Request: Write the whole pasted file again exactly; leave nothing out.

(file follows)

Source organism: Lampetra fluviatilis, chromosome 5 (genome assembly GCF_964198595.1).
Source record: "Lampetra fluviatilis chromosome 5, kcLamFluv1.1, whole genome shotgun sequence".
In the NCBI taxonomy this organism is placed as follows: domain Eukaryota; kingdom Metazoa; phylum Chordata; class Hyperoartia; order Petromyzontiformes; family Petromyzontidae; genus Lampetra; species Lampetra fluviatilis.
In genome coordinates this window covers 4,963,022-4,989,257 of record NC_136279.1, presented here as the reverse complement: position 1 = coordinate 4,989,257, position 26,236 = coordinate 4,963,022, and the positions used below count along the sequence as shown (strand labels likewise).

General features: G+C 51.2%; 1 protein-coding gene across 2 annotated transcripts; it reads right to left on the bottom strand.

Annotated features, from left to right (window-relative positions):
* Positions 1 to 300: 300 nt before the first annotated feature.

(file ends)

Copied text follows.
Source organism: Lampetra fluviatilis, chromosome 5 (genome assembly GCF_964198595.1).
Source record: "Lampetra fluviatilis chromosome 5, kcLamFluv1.1, whole genome shotgun sequence".
In the NCBI taxonomy this organism is placed as follows: domain Eukaryota; kingdom Metazoa; phylum Chordata; class Hyperoartia; order Petromyzontiformes; family Petromyzontidae; genus Lampetra; species Lampetra fluviatilis.
In genome coordinates this window covers 4,963,022-4,989,257 of record NC_136279.1, presented here as the reverse complement: position 1 = coordinate 4,989,257, position 26,236 = coordinate 4,963,022, and the positions used below count along the sequence as shown (strand labels likewise).

General features: G+C 51.2%; 1 protein-coding gene across 2 annotated transcripts; it reads right to left on the bottom strand.

Annotated features, from left to right (window-relative positions):
* Positions 1 to 300: 300 nt before the first annotated feature.